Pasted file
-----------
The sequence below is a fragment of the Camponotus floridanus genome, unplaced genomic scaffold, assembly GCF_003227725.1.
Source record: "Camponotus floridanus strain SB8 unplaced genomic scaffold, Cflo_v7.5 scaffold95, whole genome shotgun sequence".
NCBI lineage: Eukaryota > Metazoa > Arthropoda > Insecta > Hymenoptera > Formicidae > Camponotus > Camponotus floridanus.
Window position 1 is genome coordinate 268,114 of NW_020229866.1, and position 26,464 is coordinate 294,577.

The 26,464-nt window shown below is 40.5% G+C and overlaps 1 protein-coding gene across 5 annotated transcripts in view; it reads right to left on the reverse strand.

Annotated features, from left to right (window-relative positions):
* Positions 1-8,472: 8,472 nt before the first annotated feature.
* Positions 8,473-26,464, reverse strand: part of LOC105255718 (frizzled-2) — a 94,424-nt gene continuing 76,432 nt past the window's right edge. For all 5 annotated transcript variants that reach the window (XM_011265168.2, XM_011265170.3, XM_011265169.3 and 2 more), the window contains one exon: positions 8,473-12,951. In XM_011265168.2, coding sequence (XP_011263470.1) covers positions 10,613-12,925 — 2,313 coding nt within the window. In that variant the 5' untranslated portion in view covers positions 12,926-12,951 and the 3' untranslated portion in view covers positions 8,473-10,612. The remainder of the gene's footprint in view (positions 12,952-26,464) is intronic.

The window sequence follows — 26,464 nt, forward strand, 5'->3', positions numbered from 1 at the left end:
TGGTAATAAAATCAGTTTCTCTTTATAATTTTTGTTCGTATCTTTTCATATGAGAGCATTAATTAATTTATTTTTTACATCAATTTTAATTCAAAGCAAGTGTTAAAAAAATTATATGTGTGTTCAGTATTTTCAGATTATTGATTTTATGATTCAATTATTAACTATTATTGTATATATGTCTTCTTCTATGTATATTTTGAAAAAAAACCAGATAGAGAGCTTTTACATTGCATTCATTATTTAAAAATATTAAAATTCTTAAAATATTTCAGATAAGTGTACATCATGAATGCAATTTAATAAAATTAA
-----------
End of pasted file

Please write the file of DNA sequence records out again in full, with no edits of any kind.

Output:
The sequence below is a fragment of the Camponotus floridanus genome, unplaced genomic scaffold, assembly GCF_003227725.1.
Source record: "Camponotus floridanus strain SB8 unplaced genomic scaffold, Cflo_v7.5 scaffold95, whole genome shotgun sequence".
NCBI lineage: Eukaryota > Metazoa > Arthropoda > Insecta > Hymenoptera > Formicidae > Camponotus > Camponotus floridanus.
Window position 1 is genome coordinate 268,114 of NW_020229866.1, and position 26,464 is coordinate 294,577.

The 26,464-nt window shown below is 40.5% G+C and overlaps 1 protein-coding gene across 5 annotated transcripts in view; it reads right to left on the reverse strand.

Annotated features, from left to right (window-relative positions):
* Positions 1-8,472: 8,472 nt before the first annotated feature.
* Positions 8,473-26,464, reverse strand: part of LOC105255718 (frizzled-2) — a 94,424-nt gene continuing 76,432 nt past the window's right edge. For all 5 annotated transcript variants that reach the window (XM_011265168.2, XM_011265170.3, XM_011265169.3 and 2 more), the window contains one exon: positions 8,473-12,951. In XM_011265168.2, coding sequence (XP_011263470.1) covers positions 10,613-12,925 — 2,313 coding nt within the window. In that variant the 5' untranslated portion in view covers positions 12,926-12,951 and the 3' untranslated portion in view covers positions 8,473-10,612. The remainder of the gene's footprint in view (positions 12,952-26,464) is intronic.

The window sequence follows — 26,464 nt, forward strand, 5'->3', positions numbered from 1 at the left end:
TGGTAATAAAATCAGTTTCTCTTTATAATTTTTGTTCGTATCTTTTCATATGAGAGCATTAATTAATTTATTTTTTACATCAATTTTAATTCAAAGCAAGTGTTAAAAAAATTATATGTGTGTTCAGTATTTTCAGATTATTGATTTTATGATTCAATTATTAACTATTATTGTATATATGTCTTCTTCTATGTATATTTTGAAAAAAAACCAGATAGAGAGCTTTTACATTGCATTCATTATTTAAAAATATTAAAATTCTTAAAATATTTCAGATAAGTGTACATCATGAATGCAATTTAATAAAATTAA